Alexander Scriabin: Multimedia Artist c.1910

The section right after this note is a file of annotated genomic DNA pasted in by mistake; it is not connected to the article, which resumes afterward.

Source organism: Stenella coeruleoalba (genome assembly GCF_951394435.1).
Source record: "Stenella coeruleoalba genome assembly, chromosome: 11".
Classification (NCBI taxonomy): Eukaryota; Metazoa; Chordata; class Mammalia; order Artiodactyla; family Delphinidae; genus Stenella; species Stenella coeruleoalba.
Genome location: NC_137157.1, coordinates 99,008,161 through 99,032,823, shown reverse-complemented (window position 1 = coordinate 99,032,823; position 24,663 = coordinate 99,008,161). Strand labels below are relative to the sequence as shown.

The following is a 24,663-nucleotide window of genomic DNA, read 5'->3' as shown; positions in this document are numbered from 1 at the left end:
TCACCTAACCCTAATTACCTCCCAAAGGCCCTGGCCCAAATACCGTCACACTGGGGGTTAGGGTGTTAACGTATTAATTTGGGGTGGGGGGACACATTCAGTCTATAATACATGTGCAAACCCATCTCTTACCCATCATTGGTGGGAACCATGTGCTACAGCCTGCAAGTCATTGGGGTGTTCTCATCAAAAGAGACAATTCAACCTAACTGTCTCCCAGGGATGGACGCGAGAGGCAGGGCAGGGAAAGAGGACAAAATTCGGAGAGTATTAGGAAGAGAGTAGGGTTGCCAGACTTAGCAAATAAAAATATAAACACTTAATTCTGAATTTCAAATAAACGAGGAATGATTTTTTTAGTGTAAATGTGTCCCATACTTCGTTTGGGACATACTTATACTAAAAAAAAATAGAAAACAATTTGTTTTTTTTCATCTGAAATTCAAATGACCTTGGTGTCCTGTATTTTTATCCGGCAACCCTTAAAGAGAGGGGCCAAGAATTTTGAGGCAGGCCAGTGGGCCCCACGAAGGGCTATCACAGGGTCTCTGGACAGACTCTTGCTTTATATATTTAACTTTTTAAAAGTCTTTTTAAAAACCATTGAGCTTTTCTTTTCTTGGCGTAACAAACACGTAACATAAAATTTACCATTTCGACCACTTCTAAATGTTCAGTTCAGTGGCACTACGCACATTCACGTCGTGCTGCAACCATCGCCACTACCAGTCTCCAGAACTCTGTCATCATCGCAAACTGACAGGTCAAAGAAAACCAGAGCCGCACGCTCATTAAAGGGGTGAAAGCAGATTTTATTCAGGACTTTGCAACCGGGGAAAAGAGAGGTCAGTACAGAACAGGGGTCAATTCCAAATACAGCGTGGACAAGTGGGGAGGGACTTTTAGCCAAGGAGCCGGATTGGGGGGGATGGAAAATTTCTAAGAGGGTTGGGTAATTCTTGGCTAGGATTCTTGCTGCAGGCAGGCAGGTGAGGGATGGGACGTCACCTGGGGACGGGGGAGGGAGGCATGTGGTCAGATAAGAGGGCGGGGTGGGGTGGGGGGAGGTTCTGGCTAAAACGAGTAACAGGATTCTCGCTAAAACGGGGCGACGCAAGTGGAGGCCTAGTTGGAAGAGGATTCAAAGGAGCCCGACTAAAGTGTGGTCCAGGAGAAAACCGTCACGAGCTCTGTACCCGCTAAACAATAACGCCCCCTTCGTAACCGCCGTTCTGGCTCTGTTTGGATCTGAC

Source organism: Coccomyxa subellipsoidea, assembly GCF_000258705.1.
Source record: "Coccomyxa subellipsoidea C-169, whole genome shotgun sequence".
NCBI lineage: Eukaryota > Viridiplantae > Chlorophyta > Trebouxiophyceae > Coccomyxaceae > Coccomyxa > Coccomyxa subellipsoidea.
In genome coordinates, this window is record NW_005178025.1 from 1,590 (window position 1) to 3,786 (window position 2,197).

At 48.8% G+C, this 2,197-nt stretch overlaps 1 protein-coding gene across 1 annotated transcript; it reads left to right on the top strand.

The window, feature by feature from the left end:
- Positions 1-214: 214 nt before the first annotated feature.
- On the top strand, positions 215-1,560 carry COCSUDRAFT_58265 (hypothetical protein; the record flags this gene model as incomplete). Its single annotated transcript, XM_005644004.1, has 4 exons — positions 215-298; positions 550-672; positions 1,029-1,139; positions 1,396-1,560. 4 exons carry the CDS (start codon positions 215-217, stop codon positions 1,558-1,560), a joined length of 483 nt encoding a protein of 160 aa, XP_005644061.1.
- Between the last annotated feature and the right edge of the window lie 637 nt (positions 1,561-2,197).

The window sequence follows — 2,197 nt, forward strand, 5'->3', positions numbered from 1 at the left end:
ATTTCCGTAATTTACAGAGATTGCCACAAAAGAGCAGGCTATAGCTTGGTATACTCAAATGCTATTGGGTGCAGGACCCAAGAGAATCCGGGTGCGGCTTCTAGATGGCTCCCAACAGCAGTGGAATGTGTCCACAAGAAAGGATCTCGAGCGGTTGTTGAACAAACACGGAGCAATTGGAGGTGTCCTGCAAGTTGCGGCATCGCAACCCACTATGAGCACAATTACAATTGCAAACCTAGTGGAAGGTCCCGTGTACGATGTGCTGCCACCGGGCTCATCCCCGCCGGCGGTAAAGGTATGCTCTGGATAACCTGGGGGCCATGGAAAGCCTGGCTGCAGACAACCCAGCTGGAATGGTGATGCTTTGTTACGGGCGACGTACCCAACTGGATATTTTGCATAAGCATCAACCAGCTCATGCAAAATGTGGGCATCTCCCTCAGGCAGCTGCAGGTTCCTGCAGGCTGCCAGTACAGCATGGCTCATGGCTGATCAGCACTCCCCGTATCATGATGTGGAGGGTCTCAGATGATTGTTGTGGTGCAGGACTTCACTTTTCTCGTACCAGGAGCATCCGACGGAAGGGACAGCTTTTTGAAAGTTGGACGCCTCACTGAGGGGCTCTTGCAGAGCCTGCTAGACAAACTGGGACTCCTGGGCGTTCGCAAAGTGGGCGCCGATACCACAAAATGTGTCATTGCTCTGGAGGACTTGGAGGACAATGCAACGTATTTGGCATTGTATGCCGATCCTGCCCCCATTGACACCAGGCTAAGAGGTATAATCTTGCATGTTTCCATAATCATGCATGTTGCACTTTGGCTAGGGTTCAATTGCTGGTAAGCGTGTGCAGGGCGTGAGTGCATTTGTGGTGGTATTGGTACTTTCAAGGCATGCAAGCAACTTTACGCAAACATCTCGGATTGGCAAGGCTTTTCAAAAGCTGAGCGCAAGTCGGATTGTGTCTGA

Of the fourteen composers whose work was played out during Marina Frolova-Walker’s talk at the British Library last month, only one warranted the garish accompanying graphic to help describe his peculiar artistic condition. In A Revolution in Sound: Russian Avant-Garde Music of the 1910s and 1920s, Frolova-Walker described the work of the Russian composer Alexander Scriabin and played a section from his Prometheus Opus 60 (written in 1910). It began, as we heard, with a very mysterious chord; one that Scriabin could have no doubt described in some of the vivid colours featured on the keyboard above. Having a form of synaesthesia, what Scriabin wrote in sound, he saw in colour. It was this that drove him to try and create what would have been one of the most adventurous multimedia experiences ever performed…

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